A few days ago, during a dog walk, when insights often spring into my psyche, I was contemplating the fall colors and how the number of years I'll be able to enjoy changing seasons is falling with every passing birthday.
I had a brief relapse into a sort of semi-faithfulness, visualizing how nice it would be if life could be everlasting, eternal, without end.
But almost instantly a compared to what? echoed in my consciousness, drowning out the anti-death wish fulfillment chatter. Yes, indeed: when we complain about life, not its particulars, but life itself, there's no basis for comparison.
So why complain?
It's like saying, "Damn it! There should be two suns in the sky; that'd be so much more interesting." Or "I hate how there's only three dimensions of space, length, width, breadth; that's so constricting."
Well, that's the way the world is. Deal with it.
Likewise, an individual life begins and eventually it ends. No exceptions ever have been observed, yet virtually every religious person believes that he/she will live on after death.
In that compared to what? moment of insight I was confronted with the power of the human brain, which is capable to visualizing abstractions that don't exist in reality. Almost certainly no animal other than Homo sapiens imagines life after death.
Our power of imagination leads to wondrous leaps of creativity, both artistic and technological. However, it leads us astray when we attempt to compare "what is" with "what might be" in cases where there is no alternative to a clear and present reality.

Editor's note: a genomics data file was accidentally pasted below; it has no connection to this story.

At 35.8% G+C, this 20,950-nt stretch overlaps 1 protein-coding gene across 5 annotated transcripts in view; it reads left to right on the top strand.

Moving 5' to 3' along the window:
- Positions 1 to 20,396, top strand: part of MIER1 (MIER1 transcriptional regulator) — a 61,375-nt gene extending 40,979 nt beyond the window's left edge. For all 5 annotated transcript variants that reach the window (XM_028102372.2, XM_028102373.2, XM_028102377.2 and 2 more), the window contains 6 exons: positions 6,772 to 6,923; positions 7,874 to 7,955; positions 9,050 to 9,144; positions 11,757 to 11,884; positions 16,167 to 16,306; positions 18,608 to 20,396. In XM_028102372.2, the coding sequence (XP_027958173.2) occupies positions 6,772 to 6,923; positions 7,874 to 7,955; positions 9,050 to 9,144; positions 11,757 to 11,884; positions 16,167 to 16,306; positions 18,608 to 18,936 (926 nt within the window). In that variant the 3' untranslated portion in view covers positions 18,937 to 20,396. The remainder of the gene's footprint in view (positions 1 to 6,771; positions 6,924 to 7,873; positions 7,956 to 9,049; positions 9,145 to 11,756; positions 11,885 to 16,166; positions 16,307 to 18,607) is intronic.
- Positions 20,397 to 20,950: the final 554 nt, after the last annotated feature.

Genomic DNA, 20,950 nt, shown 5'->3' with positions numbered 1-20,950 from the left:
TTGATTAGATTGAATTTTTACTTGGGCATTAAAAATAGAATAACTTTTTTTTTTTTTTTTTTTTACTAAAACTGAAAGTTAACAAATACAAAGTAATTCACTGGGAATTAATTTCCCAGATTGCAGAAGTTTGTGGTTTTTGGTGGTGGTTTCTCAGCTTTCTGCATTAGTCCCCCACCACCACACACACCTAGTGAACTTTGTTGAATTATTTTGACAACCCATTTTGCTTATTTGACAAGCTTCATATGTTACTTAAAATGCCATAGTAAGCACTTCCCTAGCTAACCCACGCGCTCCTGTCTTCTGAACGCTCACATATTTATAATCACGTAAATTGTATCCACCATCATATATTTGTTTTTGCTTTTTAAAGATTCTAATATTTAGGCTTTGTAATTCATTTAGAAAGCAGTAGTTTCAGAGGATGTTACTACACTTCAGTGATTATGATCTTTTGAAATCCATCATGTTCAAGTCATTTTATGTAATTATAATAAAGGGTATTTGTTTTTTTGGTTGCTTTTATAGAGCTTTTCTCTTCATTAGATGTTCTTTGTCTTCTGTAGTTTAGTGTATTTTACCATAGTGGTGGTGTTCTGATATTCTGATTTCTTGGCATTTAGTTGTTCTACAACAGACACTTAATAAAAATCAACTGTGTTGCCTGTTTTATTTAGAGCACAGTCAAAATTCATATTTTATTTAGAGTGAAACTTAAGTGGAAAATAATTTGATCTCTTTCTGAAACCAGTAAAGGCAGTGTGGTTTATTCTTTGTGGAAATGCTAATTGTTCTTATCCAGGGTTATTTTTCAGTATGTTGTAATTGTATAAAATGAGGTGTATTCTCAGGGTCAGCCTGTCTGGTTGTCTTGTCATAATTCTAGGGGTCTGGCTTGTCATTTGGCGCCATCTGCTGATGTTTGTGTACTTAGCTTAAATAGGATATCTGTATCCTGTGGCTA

There's no comparison to life, just as there is no comparison to the universe. We can wish that each were other than what they are, but that wish never will be fulfilled.
With that recognition, genuine faith, acceptance, love, and compassion blossom. Such is the glory of seeing things as they are, rather than through the lens of religious fantasy. We prostrate ourselves before reality as it is, praising cosmic inevitability instead of imagined human wish-fulfillment.
"when we complain about life, not its particulars, but life itself, there's no basis for comparison."
The complaint is not about mortality, but about the absense of a good reason for having the knowledge of mortality without the means to immortality. The scientist would say that this knowledge goes with the territory of knowing; that it's more a side-effect than an indicator what we may be capable of. The mystic would say that immortality is possible, but that it isn't what you think it is.
Posted by: cc | October 31, 2011 at 11:30 AM